Community organizations have been left to fill the gap left by such cutbacks, to ensure the needs of children from diverse racial backgrounds are being met. No wonder some argue we have a two-tiered educational system. Here are four major reasons why I support the collection of race-based statistics.

We need to know the exact nature of the problem: Which students are doing well in schools and who are not, where they can be found in the system, why they are underachieving and what can be done about the problem. We may disbelieve the statistics but such information should exist for us to initiate a well-informed conversation about the nature of the problem.

Our different communities must have this information when we make a request. Sometimes the explanation given to communities that schools do not keep such information becomes a convenient excuse for not doing anything about the problems facing minority youth.

We need to make schools, boards, administrators, and educators accountable. If we have children in the system who are failing and/or are being failed by the system, we must find out who is responsible. Why is this happening more to certain groups? To what do we attribute this? What have school authorities done to rectify the problem? Why are some schools more successful than others? Local communities should expect our schools to educate our children. As school authorities take credit for success, they must also be held accountable for failures.

Local communities should also have such information if they choose to seek legal and political redress for their children failing in the system. In such cases, the statistics become the hard facts supporting the arguments of children being failed by the educational system.

We need to discuss collective responsibility.

If we are a community and some of our children are not doing well in school, then it means we have a collective responsibility to ensure that the problems are addressed.

The problems are the responsibilities of educators, administrators, students, social workers, caregivers, parents, families, communities, etc. If we see ourselves as a real community, a community of differences, and yet connected to each other, this can only empower our children to succeed. When some children fail in school, it does not augur well for the entire school system. We need statistics to justify allocation of resources. We cannot treat all schools the same way. Some schools must have additional resources to address problems.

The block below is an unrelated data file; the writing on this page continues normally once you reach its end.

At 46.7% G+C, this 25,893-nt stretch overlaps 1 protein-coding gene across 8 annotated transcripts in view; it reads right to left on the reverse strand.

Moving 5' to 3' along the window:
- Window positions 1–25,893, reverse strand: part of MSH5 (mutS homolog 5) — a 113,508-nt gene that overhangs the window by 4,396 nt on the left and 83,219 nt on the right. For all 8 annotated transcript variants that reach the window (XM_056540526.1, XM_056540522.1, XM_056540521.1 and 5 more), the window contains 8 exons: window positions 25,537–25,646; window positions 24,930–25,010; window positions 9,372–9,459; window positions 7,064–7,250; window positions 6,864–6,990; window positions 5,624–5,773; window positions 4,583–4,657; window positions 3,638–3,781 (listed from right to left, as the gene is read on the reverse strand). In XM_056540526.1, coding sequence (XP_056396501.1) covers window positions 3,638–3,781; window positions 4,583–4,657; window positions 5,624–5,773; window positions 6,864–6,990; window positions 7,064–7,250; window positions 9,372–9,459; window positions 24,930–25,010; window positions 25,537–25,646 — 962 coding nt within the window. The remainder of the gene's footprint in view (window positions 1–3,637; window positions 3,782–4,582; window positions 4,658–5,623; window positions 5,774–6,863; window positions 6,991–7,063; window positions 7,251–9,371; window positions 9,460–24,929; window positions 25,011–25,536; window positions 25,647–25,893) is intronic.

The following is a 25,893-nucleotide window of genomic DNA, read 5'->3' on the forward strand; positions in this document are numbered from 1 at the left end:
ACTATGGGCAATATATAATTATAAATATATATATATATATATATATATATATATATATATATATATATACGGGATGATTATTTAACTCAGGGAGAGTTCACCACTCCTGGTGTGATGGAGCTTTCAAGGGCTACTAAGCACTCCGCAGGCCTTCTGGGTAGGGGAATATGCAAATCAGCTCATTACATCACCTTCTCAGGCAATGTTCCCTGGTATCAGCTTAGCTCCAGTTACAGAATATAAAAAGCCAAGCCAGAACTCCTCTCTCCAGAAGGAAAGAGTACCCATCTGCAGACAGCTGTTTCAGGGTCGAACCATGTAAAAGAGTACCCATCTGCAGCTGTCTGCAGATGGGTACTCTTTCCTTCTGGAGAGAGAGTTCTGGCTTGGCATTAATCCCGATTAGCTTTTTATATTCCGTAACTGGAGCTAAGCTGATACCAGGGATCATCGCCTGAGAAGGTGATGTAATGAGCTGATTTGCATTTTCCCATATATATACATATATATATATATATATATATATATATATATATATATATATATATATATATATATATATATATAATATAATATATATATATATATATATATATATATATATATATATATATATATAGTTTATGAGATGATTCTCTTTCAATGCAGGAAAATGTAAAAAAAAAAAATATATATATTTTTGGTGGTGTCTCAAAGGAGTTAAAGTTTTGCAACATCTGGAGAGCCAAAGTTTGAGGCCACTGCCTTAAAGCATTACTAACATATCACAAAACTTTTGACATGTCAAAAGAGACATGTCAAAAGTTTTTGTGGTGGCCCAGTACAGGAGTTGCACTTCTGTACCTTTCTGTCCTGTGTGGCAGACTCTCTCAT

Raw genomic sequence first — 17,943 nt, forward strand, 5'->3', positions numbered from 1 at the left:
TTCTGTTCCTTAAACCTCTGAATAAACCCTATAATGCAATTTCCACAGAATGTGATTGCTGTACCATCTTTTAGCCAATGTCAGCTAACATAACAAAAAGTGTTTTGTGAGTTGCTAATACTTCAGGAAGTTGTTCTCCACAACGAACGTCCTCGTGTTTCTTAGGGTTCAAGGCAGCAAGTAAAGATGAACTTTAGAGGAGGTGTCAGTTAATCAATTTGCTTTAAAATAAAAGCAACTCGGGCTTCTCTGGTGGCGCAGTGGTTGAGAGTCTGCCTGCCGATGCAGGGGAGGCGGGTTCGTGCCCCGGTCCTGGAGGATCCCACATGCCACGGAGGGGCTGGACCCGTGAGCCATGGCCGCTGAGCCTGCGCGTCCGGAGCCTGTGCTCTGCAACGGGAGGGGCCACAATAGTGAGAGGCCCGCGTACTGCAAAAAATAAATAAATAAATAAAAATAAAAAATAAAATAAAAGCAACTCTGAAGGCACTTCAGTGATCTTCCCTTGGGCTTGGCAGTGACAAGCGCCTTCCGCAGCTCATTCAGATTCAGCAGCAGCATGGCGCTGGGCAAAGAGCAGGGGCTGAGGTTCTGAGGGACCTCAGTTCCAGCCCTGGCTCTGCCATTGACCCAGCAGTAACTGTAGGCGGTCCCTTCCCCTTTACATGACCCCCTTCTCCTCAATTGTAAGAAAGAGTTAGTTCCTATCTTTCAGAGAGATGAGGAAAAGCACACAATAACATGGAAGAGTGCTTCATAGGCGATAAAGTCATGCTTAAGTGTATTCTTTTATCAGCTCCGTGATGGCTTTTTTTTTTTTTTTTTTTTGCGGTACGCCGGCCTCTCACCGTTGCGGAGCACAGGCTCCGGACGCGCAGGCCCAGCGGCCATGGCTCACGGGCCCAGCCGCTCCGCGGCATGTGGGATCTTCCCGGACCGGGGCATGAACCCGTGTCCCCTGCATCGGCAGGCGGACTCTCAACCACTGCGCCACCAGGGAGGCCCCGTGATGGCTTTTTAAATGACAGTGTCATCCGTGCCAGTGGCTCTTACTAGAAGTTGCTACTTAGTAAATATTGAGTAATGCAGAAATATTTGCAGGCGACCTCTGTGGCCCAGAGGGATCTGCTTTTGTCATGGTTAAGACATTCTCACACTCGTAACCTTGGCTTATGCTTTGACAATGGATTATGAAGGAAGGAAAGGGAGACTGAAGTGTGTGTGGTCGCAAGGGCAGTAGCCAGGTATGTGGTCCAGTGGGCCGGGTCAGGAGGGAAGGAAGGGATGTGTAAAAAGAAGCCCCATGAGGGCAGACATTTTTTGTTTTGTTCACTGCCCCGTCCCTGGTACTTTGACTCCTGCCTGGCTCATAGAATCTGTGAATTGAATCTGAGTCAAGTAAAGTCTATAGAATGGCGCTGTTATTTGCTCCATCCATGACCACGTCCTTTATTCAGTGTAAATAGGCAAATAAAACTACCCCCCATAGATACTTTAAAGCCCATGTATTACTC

Social justice is not defined simply by treating everyone the same. There must be other models of social justice to examine the historical injustices and inequities, and direct resources to address these inequities if our goal is to level the playing field for all.

As a parent of a child in the school system, as an educational researcher, and, as someone who has looked critically at the question of student disengagement from school, the challenges of minority education and the possibilities of inclusive schooling, I strongly believe the benefits of keeping race-based statistics on student achievement far outweigh the disadvantages. Let us get on with the work ahead and recognize that the purpose of keeping such data is to enhance learning outcomes for the youth in schools and not simply for public consumption.

George J. Sefa Dei is professor and chair of the Department of Sociology and Equity Studies at the Ontario Institute for Studies in Education.